On Sunday, the final day of the festival, I was able to meet with a handful of designers in the showroom spaces set up at Villa Noailles, though to my dismay, many of them only had a few pieces from their collections as the rest were in the city center for the final runway presentation. The show featured all 10 of the this year’s designers as well as 2 of last year’s winners.
Below is a brief on all the womenswear designers, starting with the 2010 winners.
AND THE WINNER IS.. Alexandra Verschueren!
Alexandra Verschueren recently graduated from the Royal Academy of Antwerp and she lives and works in Belgium. Her womenswear collection is inspired by German artist Thomas Demand’s cardboard illustrations. Japanese origami is a strong reference point that comes to life with cut-outs and 3D folds. The unusual shapes make for an interesting study of volume and texture. Alexandra takes home the L’Oréal Professional Grand Prize for the 25th edition of the Hyères International Festival of Fashion and Photography with €15,000. While I like the idea behind the collection, I don’t think I’m the only one who was a bit surprised by her winning the competition!
THE PUBLIC PRIZE WINNER.. Tsolmandakh Munkhuu
Paris-based Mongolian designer Tsolmandakh Munkhuu won the Public Prize. The last of this year’s designers to show on the runway, I think everyone in the audience was wowed by this collection. For starters, the models were painted black, in a way I for one have never seen body paint done before. The effect was mesmerizing and made the all-black collection even more enticing (note that the photos below don’t do it justice!). The Mongolian born designer now lives in Paris. Her clothes involve elements of Buddhist culture, such as motifs of skeletons and skulls embroidered or cut out in materials. Volumes are met with exquisite details such as pleating, applique and layering. Monks attire and the use of shapes in car air filters also serve as inspiration.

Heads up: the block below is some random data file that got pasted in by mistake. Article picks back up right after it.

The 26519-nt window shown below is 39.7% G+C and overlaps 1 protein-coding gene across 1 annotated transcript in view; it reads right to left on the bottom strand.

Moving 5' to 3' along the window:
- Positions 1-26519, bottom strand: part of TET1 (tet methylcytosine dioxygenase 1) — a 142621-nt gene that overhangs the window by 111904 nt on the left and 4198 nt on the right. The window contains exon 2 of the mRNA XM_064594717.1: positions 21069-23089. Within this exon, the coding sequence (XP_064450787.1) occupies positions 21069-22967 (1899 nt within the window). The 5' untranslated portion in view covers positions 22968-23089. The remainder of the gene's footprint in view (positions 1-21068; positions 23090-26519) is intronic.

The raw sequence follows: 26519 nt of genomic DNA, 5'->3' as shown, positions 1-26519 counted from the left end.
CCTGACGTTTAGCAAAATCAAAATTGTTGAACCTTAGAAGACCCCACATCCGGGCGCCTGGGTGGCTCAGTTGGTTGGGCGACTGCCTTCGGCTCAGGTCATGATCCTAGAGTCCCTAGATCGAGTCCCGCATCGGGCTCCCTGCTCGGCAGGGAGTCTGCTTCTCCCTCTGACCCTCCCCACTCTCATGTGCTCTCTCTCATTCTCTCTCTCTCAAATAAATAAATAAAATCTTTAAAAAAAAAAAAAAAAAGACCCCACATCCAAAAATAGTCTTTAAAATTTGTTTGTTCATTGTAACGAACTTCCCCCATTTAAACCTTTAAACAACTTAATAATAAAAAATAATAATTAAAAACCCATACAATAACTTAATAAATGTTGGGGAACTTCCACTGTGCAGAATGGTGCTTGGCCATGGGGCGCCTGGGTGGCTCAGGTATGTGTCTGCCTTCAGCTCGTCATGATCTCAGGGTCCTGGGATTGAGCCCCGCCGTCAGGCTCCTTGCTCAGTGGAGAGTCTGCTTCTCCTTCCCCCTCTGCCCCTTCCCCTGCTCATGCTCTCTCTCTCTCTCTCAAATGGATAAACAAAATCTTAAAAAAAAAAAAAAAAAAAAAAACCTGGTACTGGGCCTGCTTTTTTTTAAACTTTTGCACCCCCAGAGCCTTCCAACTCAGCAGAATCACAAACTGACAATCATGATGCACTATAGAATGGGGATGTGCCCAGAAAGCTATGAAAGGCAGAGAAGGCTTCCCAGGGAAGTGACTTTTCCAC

Here’s a glimpse at the other womenswear designers.
My personal FAVORITE from the first day to the last. See yesterday’s post for more on her and showroom photos.
Diptych by Ali Zedtwitz & Valerie Lange
Austrian duo Ali Zedtwitz & Valerie Lange feature exaggerated and voluminous shapes set to structured fabrics and something like re-invented kimonos. It reminded me a bit of Marni. Floral headpieces add to the cheery and fun aesthetic.
Nada van Dalen
Rotterdam based Nada van Dalen’s collection was inspired by her stay in Berlin whereby the city has tried to erase its scars and repair itself. Nada used the angular lines of her design to serve as a metaphor for our path in life in her womenswear and menswear. Scribbles on t-shirts, holes or gaps in clothing are common.
Yun Jung Kim
South Korean designer Yun Jung Kim is based in Paris. Her collection was inspired by a visit to Spain, whereby she explores religious and secular clothing. In all black, materials range from satin, felt, leather and fur set to structured and voluminous silhouettes. Anther one of my favorites.
Nora Berger & Kathrin Lugbauer
Austrian based designers Nora Berger & Kathrin Lugbauer describe their collection as the result of ideas and forms that connect like a jigsaw puzzle. An African spirit is felt with structured dresses and raffia visors.
Stay tuned for Fashion Snoops’ complete coverage on Festival Hyères, including more photos and information on all the designers and artists.